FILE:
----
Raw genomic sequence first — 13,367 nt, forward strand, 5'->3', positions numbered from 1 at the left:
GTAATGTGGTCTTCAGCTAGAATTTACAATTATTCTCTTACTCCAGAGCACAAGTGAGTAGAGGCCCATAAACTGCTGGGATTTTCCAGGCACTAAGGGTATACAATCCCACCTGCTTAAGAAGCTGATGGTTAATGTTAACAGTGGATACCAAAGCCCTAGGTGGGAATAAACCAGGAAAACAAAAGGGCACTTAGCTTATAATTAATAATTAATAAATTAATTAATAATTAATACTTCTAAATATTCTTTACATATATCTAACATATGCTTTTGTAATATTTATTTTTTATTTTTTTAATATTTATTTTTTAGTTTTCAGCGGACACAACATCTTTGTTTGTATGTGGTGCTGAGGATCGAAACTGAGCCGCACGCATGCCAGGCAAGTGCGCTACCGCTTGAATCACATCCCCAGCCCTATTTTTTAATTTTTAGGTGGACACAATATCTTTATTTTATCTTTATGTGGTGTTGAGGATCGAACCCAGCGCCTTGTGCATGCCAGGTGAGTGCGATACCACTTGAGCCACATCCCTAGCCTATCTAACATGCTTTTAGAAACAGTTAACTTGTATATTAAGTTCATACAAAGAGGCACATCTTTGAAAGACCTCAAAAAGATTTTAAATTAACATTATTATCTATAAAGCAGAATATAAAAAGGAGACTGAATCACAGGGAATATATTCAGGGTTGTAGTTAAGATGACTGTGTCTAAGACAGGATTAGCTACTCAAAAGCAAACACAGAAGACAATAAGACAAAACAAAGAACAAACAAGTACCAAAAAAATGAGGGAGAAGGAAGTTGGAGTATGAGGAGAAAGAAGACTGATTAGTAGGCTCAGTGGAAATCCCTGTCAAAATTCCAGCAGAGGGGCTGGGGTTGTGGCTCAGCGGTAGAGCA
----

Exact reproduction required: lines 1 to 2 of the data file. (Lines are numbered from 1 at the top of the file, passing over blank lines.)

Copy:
Raw genomic sequence first — 13,367 nt, forward strand, 5'->3', positions numbered from 1 at the left:
GTAATGTGGTCTTCAGCTAGAATTTACAATTATTCTCTTACTCCAGAGCACAAGTGAGTAGAGGCCCATAAACTGCTGGGATTTTCCAGGCACTAAGGGTATACAATCCCACCTGCTTAAGAAGCTGATGGTTAATGTTAACAGTGGATACCAAAGCCCTAGGTGGGAATAAACCAGGAAAACAAAAGGGCACTTAGCTTATAATTAATAATTAATAAATTAATTAATAATTAATACTTCTAAATATTCTTTACATATATCTAACATATGCTTTTGTAATATTTATTTTTTATTTTTTTAATATTTATTTTTTAGTTTTCAGCGGACACAACATCTTTGTTTGTATGTGGTGCTGAGGATCGAAACTGAGCCGCACGCATGCCAGGCAAGTGCGCTACCGCTTGAATCACATCCCCAGCCCTATTTTTTAATTTTTAGGTGGACACAATATCTTTATTTTATCTTTATGTGGTGTTGAGGATCGAACCCAGCGCCTTGTGCATGCCAGGTGAGTGCGATACCACTTGAGCCACATCCCTAGCCTATCTAACATGCTTTTAGAAACAGTTAACTTGTATATTAAGTTCATACAAAGAGGCACATCTTTGAAAGACCTCAAAAAGATTTTAAATTAACATTATTATCTATAAAGCAGAATATAAAAAGGAGACTGAATCACAGGGAATATATTCAGGGTTGTAGTTAAGATGACTGTGTCTAAGACAGGATTAGCTACTCAAAAGCAAACACAGAAGACAATAAGACAAAACAAAGAACAAACAAGTACCAAAAAAATGAGGGAGAAGGAAGTTGGAGTATGAGGAGAAAGAAGACTGATTAGTAGGCTCAGTGGAAATCCCTGTCAAAATTCCAGCAGAGGGGCTGGGGTTGTGGCTCAGCGGTAGAGCA